Talk:Gut-brain signalling

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 Definition The interaction between the gastrointestinal tract and the brain. [d] [e]
Graeme Daniel Logue 16:11, 30 September 2009 (UTC)

Rachael Hutt 16:21, 30 September 2009 (UTC)

Pauline McAleer 14:30, 5 October 2009 (UTC)

Andrew Critchley 14:36, 22 October 2009 (UTC)

Very good start, good selection. Any news from Andrew? Celine Caquineau 09:30, 14 October 2009 (UTC)

How's the plan going? Andrew, I need to know if you're still here! Celine Caquineau 14:15, 21 October 2009 (UTC)

Hi Celine, sorry I thought I had signed it but I hadn't done it right! This website is quite tricky to get the hang of. Yes we have a rough plan of what we are going to cover and are currently writing our individual sub-sections.Andrew Critchley 14:40, 22 October 2009 (UTC)

Glad to hear from you, Andrew! You'll get use to the website in no time! Celine Caquineau 10:44, 23 October 2009 (UTC)

Your article so far: This week’s deadline was to produce a rough draft with an introduction and a well structured plan illustrating the direction and focus of your article. Good start with the introduction, however the article’s plan is not clear. You need to state each section and subsection with appropriate titles like you have done for ‘orexigenic signals’. I also suggest removing sentences & references from the original template to tidy up the article a bit more.

What has been written is written well. Remember to keep the sentences simple and to define any ‘too scientific’ terms to ensure your encyclopaedia article can be understood by every reader. Including diagrams could help explaining difficult concepts.

Your bibliography page is good, however you need to link key facts and studies mentioned in your main article with references in the text as well as in the ‘References’ section at the end of your article ( If needed the bibliography page will be then updated accordingly).

Have a look at the other articles. Some of them cover subjects close or even similar to yours, you might have to insert links between your page and theirs.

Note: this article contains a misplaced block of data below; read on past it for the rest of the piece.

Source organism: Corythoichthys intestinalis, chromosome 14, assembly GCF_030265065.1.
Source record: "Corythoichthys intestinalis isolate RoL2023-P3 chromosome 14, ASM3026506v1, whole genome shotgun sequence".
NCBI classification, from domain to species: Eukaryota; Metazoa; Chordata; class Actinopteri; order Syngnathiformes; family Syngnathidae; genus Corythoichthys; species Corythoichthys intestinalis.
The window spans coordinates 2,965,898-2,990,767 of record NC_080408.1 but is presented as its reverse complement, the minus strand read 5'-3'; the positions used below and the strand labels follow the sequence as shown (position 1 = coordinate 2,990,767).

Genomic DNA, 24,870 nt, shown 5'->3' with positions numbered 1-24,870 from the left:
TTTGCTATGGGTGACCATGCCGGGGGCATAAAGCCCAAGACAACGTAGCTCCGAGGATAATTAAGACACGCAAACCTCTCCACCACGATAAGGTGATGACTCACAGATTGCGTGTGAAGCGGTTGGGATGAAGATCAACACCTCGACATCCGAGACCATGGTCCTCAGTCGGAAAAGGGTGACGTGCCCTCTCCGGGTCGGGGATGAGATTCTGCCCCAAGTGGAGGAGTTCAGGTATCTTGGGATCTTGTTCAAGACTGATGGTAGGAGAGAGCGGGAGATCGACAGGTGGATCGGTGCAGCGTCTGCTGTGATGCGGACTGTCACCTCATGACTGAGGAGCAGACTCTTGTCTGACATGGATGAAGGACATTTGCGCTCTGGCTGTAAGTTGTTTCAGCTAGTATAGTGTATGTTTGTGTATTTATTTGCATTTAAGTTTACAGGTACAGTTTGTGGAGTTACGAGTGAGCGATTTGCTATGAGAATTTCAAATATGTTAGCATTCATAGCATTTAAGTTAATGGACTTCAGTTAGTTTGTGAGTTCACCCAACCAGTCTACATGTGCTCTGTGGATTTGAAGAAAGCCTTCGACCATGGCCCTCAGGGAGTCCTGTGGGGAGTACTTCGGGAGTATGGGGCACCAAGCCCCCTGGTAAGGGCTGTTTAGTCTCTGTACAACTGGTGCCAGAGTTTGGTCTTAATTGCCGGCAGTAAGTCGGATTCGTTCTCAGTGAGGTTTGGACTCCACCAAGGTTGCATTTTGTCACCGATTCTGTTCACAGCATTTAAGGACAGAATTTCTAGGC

Finally, I can only encourage all of you to contribute equally to produce a very good article. You need to interact and communicate more (use the talkpage!). I have no doubt that you will be producing a very good article but you need to raise your game now! Celine Caquineau 14:33, 28 October 2009 (UTC)

It's good, easy to read. I'll try and do a link between my page and a bit on your page. Rachael Kirkbride 18:02, 28 October 2009 (UTC)

The only thing i'd say isn't clear is how the vagus nerve is involved in neural signalling from the gut... (I understand about how it's involved in hormonal signalling). 'Emily Moore 18:29, 29 October 2009 (UTC)'

Yes Emily, you're right to point this out as a priority. Look at this sentence, "CCK is one of the most abundant neuropeptides in the CNS. It acts as a hunger suppressant by activating CCKB receptors found throughout the brain. It mediates satiety and can cause anxiety and nausea." Yes ..but...does this have anything to do with gut-brain signalling? Gareth Leng 15:06, 1 November 2009 (UTC)

I enjoyed reading this article and I thought the layout was good. Maybe a conclusion at the end to summarise what you're article is saying would be useful as some parts are fairly complex. Amelia Sheldon 15:02, 2 November 2009 (UTC)

This is a great topic, and you've written it well. Can I suggest maybe some visual aids (a diagram showing the brain and all the inhibitory/excitatory inputs on appetite) to sum it up? Neil R. J. Watson 15:49, 2 November 2009 (UTC)

i'd agree with the comments above, figures and a conclusion would be great (slightly hypocritical seeing as ours doesn't have them yet :s) also would be good to link your article to ours (exercise and body weight) we touch on a couple of similar points Robert Parsons 10:23, 3 November 2009 (UTC)